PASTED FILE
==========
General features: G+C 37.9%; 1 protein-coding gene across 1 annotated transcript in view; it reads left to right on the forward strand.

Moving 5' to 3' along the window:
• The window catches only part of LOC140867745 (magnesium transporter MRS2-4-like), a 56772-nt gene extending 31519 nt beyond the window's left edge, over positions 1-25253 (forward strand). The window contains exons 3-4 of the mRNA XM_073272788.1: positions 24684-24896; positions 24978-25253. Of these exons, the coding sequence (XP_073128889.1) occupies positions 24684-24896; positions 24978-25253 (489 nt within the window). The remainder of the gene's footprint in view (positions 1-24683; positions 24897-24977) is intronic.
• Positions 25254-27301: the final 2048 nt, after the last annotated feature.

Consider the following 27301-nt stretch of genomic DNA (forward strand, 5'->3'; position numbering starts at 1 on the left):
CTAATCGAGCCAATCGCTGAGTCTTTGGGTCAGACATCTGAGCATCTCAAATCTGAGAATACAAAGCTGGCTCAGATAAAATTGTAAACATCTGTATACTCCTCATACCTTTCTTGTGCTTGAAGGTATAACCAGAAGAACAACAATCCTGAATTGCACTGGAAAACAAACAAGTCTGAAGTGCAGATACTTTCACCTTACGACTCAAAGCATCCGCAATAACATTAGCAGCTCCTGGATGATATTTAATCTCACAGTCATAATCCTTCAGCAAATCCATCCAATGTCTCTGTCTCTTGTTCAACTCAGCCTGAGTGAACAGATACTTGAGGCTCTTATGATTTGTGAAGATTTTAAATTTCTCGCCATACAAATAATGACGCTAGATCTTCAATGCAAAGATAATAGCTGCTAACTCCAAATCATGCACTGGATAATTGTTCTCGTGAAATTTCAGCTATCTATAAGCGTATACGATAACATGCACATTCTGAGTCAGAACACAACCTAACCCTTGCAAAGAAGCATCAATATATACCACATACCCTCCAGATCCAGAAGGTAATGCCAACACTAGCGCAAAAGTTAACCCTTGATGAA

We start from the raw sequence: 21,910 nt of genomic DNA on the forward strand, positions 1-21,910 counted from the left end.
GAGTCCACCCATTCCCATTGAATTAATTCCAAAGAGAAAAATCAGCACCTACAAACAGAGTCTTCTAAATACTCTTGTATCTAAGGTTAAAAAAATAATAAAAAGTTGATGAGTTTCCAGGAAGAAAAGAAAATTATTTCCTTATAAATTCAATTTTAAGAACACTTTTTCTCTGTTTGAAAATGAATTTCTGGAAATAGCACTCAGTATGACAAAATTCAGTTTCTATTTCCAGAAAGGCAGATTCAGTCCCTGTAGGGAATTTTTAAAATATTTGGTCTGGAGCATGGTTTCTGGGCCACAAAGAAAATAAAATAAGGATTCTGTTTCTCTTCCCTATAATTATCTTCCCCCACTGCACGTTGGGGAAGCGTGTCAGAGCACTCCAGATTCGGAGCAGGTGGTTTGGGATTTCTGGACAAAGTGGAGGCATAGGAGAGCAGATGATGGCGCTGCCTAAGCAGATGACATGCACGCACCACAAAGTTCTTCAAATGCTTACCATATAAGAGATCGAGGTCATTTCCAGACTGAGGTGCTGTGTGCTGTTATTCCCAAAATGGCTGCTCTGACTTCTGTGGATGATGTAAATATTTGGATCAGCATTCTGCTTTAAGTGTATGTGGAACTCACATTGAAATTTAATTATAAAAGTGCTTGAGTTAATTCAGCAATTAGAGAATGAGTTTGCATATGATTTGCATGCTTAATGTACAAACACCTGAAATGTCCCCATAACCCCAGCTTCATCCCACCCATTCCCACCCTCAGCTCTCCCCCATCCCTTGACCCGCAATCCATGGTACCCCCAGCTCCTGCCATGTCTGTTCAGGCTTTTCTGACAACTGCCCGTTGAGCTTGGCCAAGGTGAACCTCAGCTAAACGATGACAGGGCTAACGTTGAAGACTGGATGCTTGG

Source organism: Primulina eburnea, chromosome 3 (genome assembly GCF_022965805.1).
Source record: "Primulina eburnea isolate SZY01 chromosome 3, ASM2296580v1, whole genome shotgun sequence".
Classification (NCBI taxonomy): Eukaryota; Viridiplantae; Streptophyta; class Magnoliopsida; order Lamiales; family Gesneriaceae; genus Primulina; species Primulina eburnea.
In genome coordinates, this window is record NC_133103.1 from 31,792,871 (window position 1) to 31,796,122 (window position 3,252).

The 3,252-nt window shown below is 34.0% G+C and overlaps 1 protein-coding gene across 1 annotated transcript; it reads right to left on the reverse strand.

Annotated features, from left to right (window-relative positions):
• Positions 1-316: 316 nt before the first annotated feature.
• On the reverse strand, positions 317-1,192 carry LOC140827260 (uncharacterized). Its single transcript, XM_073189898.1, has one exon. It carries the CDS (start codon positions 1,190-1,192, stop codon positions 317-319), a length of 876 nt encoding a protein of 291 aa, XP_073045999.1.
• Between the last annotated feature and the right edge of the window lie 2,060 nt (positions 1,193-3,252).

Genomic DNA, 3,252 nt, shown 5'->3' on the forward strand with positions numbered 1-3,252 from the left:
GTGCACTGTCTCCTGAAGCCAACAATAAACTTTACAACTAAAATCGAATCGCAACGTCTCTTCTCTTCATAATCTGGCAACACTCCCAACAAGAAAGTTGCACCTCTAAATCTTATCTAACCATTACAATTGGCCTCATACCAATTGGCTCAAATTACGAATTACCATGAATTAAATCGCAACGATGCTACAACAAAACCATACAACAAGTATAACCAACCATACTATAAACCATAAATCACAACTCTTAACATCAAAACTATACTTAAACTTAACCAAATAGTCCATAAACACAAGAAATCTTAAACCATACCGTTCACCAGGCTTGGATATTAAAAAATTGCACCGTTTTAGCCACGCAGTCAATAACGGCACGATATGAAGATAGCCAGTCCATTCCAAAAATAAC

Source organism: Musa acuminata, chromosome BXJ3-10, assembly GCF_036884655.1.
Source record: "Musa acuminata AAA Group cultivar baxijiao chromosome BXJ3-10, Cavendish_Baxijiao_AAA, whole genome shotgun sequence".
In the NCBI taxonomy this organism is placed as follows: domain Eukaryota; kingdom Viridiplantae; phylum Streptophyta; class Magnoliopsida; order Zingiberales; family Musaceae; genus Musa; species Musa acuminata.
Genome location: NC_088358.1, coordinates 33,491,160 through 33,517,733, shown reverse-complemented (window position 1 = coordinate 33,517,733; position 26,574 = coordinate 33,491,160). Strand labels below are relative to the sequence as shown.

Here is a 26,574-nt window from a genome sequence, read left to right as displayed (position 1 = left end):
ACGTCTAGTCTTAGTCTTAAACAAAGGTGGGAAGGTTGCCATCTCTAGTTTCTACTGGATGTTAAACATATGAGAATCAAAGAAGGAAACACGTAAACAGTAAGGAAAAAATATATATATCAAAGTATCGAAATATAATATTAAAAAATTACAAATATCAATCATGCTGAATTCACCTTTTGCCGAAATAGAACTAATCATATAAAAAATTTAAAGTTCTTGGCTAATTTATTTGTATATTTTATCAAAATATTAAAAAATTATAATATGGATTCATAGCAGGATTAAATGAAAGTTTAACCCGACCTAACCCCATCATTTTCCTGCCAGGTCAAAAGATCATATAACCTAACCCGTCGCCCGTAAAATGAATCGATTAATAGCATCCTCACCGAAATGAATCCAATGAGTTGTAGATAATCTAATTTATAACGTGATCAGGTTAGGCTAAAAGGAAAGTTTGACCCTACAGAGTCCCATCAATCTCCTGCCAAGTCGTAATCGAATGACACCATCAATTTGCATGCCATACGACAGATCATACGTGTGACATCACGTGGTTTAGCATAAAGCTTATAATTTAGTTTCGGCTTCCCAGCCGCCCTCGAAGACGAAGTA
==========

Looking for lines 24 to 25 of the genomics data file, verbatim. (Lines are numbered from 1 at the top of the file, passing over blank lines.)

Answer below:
Here is a 26,574-nt window from a genome sequence, read left to right as displayed (position 1 = left end):
ACGTCTAGTCTTAGTCTTAAACAAAGGTGGGAAGGTTGCCATCTCTAGTTTCTACTGGATGTTAAACATATGAGAATCAAAGAAGGAAACACGTAAACAGTAAGGAAAAAATATATATATCAAAGTATCGAAATATAATATTAAAAAATTACAAATATCAATCATGCTGAATTCACCTTTTGCCGAAATAGAACTAATCATATAAAAAATTTAAAGTTCTTGGCTAATTTATTTGTATATTTTATCAAAATATTAAAAAATTATAATATGGATTCATAGCAGGATTAAATGAAAGTTTAACCCGACCTAACCCCATCATTTTCCTGCCAGGTCAAAAGATCATATAACCTAACCCGTCGCCCGTAAAATGAATCGATTAATAGCATCCTCACCGAAATGAATCCAATGAGTTGTAGATAATCTAATTTATAACGTGATCAGGTTAGGCTAAAAGGAAAGTTTGACCCTACAGAGTCCCATCAATCTCCTGCCAAGTCGTAATCGAATGACACCATCAATTTGCATGCCATACGACAGATCATACGTGTGACATCACGTGGTTTAGCATAAAGCTTATAATTTAGTTTCGGCTTCCCAGCCGCCCTCGAAGACGAAGTA